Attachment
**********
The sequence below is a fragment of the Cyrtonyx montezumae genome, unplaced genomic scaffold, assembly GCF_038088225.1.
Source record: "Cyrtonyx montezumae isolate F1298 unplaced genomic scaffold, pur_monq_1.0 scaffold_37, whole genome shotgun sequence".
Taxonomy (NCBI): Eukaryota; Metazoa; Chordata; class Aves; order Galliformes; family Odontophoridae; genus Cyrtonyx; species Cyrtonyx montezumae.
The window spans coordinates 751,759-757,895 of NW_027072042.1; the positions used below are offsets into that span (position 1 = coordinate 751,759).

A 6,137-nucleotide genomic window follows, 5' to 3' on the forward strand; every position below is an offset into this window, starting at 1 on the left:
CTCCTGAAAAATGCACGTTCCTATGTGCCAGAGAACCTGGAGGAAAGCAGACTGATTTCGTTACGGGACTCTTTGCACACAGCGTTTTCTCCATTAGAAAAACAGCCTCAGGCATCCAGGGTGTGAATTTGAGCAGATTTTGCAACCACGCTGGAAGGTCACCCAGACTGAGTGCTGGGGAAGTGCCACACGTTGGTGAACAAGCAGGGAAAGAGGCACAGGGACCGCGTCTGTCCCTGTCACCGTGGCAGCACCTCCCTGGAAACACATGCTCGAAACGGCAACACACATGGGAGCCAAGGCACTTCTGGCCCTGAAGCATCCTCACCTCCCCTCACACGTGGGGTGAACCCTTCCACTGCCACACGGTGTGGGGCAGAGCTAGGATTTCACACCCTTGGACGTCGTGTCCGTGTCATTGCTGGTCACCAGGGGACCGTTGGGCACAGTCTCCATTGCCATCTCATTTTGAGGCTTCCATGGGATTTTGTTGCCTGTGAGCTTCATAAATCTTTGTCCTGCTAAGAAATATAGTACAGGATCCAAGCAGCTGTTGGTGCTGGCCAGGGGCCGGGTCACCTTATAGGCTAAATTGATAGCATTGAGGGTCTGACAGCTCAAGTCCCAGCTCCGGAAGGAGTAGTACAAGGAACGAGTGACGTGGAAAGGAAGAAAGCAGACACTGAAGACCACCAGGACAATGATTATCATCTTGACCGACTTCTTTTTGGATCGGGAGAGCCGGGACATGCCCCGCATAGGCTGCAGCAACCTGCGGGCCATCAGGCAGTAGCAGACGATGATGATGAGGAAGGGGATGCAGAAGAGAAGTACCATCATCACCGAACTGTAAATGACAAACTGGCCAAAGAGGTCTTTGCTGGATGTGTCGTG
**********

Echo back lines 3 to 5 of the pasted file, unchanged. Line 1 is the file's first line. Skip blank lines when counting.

Taxonomy (NCBI): Eukaryota; Metazoa; Chordata; class Aves; order Galliformes; family Odontophoridae; genus Cyrtonyx; species Cyrtonyx montezumae.
The window spans coordinates 751,759-757,895 of NW_027072042.1; the positions used below are offsets into that span (position 1 = coordinate 751,759).

A 6,137-nucleotide genomic window follows, 5' to 3' on the forward strand; every position below is an offset into this window, starting at 1 on the left: